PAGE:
The human papillomavirus, also known as HPV, is one of the most common sexually transmitted diseases in the U.S. and an absolute nightmare from a public health perspective. According to the U.S. Centers for Disease Control and Prevention, approximately 79 million Americans are currently infected with HPV and another 14 million will be infected this year. Worse yet, because the virus can sometimes stay dormant in the body for years, many individuals may not know they have it.
While the virus can cause genital warts and other unsightly symptoms in both males and females, HPV can lead to cervical cancer and other conditions that affect the female reproductive system and can lead to many problems later in life. As a result, many healthcare professionals have advocated for young men and women to receive the HPV vaccine, but getting the word out about how dangerous the virus can be has proven to be difficult for doctors all over the country.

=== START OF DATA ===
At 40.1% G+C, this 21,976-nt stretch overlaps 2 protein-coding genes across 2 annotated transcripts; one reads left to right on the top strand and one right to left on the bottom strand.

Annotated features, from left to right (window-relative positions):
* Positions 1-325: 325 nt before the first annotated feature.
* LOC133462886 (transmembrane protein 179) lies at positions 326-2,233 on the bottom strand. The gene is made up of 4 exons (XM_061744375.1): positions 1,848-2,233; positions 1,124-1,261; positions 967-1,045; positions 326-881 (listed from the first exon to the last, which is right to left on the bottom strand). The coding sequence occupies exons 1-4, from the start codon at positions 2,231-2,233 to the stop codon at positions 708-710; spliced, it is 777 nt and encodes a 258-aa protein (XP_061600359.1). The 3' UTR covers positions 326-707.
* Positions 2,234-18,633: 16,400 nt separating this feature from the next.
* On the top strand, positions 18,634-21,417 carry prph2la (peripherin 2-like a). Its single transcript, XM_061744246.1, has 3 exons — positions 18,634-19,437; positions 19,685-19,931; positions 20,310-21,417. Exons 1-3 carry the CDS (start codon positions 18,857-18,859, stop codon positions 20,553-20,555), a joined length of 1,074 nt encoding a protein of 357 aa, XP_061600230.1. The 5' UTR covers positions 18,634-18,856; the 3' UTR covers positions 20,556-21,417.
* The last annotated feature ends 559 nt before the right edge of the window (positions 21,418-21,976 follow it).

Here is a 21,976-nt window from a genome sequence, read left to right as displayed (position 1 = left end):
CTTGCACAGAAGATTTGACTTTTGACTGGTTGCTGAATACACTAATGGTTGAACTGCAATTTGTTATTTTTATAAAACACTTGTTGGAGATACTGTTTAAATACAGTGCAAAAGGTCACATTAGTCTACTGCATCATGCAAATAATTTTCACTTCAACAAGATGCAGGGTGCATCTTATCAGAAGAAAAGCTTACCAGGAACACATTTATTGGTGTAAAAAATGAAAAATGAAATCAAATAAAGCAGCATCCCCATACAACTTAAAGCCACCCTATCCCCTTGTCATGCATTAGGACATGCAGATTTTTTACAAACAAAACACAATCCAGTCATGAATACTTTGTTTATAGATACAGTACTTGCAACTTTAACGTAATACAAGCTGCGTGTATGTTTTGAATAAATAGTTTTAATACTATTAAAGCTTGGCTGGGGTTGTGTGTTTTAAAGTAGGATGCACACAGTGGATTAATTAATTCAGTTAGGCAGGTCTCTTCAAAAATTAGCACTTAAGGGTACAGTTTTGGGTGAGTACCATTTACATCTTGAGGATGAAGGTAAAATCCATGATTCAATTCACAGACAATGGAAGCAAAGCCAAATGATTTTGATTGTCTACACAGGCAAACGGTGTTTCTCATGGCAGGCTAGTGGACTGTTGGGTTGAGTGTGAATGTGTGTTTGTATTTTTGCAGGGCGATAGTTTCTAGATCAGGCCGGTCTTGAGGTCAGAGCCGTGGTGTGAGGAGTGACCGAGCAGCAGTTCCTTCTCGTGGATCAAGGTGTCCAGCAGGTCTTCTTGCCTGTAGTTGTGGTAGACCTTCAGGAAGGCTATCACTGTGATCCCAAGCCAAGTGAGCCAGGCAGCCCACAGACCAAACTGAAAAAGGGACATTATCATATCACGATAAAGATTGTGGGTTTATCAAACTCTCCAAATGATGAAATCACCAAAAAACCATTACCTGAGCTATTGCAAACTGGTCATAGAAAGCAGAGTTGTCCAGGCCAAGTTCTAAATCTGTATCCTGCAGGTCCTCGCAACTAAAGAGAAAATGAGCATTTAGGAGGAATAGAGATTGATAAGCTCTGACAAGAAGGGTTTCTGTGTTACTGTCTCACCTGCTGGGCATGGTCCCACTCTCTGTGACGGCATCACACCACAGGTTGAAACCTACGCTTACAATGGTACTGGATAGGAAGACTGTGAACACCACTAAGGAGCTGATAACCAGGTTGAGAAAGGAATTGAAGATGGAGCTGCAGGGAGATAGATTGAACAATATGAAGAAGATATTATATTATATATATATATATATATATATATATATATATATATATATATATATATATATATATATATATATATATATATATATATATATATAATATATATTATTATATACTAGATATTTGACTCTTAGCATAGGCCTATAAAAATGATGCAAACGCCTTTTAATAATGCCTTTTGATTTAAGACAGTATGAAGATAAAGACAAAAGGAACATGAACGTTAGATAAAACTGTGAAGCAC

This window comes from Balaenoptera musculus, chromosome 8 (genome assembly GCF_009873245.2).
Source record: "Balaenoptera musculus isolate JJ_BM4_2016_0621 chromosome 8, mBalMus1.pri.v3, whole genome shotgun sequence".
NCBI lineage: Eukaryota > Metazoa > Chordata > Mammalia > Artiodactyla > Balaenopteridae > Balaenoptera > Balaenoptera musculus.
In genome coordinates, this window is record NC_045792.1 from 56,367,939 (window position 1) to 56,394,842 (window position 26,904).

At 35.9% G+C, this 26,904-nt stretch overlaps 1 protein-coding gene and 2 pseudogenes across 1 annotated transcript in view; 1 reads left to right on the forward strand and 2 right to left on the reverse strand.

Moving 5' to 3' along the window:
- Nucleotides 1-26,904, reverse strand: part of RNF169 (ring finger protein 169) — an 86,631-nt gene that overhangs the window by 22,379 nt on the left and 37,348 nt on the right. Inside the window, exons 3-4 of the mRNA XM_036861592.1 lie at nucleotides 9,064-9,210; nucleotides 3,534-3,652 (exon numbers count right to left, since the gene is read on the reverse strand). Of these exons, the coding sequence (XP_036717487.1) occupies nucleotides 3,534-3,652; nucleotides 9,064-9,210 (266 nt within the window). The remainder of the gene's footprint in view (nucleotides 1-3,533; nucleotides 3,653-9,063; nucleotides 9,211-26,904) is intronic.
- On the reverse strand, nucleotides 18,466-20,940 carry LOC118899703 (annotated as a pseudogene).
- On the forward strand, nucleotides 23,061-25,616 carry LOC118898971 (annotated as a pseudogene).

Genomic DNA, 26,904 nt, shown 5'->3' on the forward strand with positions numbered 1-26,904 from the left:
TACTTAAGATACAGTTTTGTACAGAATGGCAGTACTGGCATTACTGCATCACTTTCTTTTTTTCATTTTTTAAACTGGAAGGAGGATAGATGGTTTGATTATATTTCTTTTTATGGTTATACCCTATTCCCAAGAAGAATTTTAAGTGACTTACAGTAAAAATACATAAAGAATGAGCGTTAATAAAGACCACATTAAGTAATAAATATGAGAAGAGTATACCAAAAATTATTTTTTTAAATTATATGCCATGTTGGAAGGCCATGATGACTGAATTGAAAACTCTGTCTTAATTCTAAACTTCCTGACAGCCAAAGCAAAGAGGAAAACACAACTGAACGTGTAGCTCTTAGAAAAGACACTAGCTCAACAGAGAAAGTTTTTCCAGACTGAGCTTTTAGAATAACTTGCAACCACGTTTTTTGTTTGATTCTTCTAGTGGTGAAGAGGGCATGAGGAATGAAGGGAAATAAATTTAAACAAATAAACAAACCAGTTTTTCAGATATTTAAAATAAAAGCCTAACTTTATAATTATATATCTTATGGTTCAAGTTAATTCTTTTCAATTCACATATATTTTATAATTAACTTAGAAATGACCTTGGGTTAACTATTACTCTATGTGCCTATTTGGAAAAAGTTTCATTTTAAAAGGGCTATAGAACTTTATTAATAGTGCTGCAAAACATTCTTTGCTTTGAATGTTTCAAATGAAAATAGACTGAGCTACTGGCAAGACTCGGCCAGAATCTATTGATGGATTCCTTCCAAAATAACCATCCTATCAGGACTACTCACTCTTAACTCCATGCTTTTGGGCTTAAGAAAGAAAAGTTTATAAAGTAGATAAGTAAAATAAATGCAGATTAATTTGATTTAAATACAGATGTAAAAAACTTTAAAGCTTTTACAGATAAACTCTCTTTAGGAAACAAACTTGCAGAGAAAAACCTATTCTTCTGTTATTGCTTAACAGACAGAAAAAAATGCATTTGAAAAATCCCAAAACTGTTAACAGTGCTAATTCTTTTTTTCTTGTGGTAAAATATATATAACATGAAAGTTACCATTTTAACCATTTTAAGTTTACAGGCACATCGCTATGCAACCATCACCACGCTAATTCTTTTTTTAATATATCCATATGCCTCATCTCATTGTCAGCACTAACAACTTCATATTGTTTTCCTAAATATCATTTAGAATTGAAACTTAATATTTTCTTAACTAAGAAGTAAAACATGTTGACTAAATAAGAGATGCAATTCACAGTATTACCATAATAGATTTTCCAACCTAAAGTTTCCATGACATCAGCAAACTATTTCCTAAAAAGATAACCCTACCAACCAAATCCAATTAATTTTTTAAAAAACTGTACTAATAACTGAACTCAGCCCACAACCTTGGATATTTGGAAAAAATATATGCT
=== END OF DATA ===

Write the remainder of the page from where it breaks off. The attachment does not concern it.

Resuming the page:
Communicating the risks of HPV
A new study from researchers at the Ohio State University and Texas Tech University has revealed that emphasizing the HPV vaccine's ability to prevent the sexually transmitted disease instead of its ability to prevent certain types of cancers seems to resonate far more with young women than the latter. The authors carried out a study that compared the impact between these two messages on college-aged women and their mothers. According to Medical News Today, many healthcare professionals have used the cancer-scare tactic to convince young women to receive the vaccine, but researchers have found that preventing STDs is far more important to females in that age group than in older women.
"Young women don't respond strongly to the threat of cervical cancer," Janice Krieger, the study's lead author, told the news source. "They seem to be more worried about getting an STD. That's the way we should try to encourage them to get the HPV vaccine."
Improving HIV vaccine rates
Overall, it seems that the public health crisis surrounding HPV is certainly a tricky one, so health care professionals are scrambling to find new ways to communicate with young individuals to find common ground on how to make the right health choices. This recent study is one of the few that examines the greatest at-risk group for HPV, young women, and it could help doctors all over the country improve their pitches for the important vaccine and encourage young women to make the right choice for their long-term health.